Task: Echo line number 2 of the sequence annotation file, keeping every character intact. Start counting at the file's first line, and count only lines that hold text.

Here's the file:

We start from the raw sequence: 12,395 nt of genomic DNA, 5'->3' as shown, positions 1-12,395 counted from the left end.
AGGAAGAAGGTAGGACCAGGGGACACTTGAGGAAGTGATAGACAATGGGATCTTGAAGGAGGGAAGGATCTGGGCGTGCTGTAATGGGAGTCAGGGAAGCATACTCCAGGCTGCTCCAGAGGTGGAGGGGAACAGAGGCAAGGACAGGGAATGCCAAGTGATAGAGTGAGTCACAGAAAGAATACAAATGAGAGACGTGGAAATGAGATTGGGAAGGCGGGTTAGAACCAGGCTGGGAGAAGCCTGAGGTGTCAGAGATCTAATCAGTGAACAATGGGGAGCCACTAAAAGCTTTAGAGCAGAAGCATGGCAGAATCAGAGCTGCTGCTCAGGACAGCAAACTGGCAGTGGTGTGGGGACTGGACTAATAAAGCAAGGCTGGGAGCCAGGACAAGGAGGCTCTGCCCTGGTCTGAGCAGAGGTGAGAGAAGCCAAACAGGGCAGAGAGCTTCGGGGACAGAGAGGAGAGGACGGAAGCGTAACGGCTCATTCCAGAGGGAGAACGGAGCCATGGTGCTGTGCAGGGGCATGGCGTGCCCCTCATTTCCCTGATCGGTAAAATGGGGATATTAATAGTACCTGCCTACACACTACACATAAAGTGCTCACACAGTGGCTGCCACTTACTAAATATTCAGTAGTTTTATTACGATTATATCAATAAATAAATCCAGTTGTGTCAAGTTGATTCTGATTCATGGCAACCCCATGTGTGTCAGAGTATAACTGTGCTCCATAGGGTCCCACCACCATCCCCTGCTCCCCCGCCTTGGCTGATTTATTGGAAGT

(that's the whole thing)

AGGAAGAAGGTAGGACCAGGGGACACTTGAGGAAGTGATAGACAATGGGATCTTGAAGGAGGGAAGGATCTGGGCGTGCTGTAATGGGAGTCAGGGAAGCATACTCCAGGCTGCTCCAGAGGTGGAGGGGAACAGAGGCAAGGACAGGGAATGCCAAGTGATAGAGTGAGTCACAGAAAGAATACAAATGAGAGACGTGGAAATGAGATTGGGAAGGCGGGTTAGAACCAGGCTGGGAGAAGCCTGAGGTGTCAGAGATCTAATCAGTGAACAATGGGGAGCCACTAAAAGCTTTAGAGCAGAAGCATGGCAGAATCAGAGCTGCTGCTCAGGACAGCAAACTGGCAGTGGTGTGGGGACTGGACTAATAAAGCAAGGCTGGGAGCCAGGACAAGGAGGCTCTGCCCTGGTCTGAGCAGAGGTGAGAGAAGCCAAACAGGGCAGAGAGCTTCGGGGACAGAGAGGAGAGGACGGAAGCGTAACGGCTCATTCCAGAGGGAGAACGGAGCCATGGTGCTGTGCAGGGGCATGGCGTGCCCCTCATTTCCCTGATCGGTAAAATGGGGATATTAATAGTACCTGCCTACACACTACACATAAAGTGCTCACACAGTGGCTGCCACTTACTAAATATTCAGTAGTTTTATTACGATTATATCAATAAATAAATCCAGTTGTGTCAAGTTGATTCTGATTCATGGCAACCCCATGTGTGTCAGAGTATAACTGTGCTCCATAGGGTCCCACCACCATCCCCTGCTCCCCCGCCTTGGCTGATTTATTGGAAGT